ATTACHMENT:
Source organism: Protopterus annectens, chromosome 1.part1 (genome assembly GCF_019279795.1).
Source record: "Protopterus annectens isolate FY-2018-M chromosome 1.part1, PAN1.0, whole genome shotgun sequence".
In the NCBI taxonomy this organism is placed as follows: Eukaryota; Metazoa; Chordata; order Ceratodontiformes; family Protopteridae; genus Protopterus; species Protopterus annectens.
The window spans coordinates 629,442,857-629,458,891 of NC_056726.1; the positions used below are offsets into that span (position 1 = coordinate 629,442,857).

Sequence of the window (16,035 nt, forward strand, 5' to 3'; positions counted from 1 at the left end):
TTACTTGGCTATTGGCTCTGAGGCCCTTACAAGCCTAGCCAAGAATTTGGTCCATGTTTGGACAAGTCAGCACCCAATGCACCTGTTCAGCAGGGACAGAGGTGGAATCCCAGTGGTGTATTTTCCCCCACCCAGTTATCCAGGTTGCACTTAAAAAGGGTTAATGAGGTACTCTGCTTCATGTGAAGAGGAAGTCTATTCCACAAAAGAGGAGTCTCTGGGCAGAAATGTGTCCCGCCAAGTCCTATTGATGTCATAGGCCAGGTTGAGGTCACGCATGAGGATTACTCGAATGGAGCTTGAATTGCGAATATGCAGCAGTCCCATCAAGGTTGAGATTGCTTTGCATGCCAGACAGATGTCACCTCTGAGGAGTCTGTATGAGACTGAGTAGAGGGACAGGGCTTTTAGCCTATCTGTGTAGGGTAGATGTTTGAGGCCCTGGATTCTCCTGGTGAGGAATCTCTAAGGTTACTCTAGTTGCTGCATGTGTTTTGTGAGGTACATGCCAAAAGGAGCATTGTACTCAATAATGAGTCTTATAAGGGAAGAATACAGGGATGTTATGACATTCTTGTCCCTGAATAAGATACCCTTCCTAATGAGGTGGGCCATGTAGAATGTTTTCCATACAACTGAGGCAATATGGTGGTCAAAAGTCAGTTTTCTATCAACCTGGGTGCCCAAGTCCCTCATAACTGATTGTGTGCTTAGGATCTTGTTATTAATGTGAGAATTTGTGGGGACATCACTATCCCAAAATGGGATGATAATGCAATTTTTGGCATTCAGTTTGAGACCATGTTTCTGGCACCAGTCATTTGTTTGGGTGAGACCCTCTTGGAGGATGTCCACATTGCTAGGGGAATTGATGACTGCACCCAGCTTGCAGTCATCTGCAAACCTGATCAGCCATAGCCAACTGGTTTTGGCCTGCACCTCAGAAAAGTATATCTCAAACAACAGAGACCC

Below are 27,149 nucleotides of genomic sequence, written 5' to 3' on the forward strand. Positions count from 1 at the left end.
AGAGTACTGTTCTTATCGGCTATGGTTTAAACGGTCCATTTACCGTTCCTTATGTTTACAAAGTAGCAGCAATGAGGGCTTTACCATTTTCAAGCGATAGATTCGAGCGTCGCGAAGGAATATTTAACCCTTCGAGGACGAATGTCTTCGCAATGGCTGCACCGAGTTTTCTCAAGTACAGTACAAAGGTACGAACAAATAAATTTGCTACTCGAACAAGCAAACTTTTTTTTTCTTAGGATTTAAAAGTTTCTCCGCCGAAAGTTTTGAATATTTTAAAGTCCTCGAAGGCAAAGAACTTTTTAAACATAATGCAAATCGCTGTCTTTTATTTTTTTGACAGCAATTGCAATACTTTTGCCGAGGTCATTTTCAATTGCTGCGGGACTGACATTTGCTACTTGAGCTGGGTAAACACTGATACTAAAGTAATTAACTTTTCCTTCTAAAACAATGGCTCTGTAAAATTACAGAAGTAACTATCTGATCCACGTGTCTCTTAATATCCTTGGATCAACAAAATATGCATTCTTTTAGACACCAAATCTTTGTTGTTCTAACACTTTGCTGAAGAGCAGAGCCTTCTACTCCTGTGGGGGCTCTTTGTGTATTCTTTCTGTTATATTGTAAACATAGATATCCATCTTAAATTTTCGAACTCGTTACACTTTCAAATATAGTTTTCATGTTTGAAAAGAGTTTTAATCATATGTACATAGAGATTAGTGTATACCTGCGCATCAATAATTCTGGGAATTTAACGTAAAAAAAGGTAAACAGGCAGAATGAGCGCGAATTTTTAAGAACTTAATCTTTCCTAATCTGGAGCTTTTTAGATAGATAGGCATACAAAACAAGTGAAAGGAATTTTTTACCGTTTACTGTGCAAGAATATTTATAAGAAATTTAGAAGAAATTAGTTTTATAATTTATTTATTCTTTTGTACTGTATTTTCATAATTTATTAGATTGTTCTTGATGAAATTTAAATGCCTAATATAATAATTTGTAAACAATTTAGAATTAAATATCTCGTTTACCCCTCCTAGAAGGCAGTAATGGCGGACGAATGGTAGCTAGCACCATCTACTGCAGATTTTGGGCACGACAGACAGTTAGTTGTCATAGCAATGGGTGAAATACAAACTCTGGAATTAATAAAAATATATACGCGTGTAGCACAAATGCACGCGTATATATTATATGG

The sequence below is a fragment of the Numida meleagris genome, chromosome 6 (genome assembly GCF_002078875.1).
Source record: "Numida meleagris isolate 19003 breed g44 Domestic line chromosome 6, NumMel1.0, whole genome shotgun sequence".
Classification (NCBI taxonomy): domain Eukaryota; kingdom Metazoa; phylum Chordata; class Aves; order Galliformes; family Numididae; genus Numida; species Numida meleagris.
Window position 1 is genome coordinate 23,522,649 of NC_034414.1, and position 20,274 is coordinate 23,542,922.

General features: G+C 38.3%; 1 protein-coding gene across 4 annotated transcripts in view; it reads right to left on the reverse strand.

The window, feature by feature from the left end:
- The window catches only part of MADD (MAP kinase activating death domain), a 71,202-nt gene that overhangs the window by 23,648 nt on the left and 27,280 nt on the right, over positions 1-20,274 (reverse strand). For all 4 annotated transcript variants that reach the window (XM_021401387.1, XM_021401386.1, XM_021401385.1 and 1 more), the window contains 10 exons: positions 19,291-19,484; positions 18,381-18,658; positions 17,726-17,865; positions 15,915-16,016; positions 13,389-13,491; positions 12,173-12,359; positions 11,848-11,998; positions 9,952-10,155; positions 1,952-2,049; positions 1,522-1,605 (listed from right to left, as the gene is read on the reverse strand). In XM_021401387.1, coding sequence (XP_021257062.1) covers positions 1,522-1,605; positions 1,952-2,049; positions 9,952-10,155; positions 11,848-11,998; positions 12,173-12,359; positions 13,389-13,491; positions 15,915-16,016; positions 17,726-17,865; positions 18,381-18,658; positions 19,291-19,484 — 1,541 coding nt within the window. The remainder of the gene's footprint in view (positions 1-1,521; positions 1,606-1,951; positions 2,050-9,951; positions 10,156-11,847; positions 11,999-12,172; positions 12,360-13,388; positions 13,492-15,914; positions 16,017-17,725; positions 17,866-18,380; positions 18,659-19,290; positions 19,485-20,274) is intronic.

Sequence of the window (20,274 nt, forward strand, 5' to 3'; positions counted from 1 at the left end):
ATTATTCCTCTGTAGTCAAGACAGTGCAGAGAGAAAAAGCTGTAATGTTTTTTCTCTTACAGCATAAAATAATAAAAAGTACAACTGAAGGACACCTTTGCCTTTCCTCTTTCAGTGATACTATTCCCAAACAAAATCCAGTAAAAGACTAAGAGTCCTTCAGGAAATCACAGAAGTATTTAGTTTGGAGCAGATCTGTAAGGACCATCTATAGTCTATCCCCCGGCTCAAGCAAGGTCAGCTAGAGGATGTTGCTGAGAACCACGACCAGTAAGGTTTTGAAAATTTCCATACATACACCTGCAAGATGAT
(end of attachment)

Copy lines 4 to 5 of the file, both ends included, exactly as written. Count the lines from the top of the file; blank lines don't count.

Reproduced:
The window spans coordinates 629,442,857-629,458,891 of NC_056726.1; the positions used below are offsets into that span (position 1 = coordinate 629,442,857).

Sequence of the window (16,035 nt, forward strand, 5' to 3'; positions counted from 1 at the left end):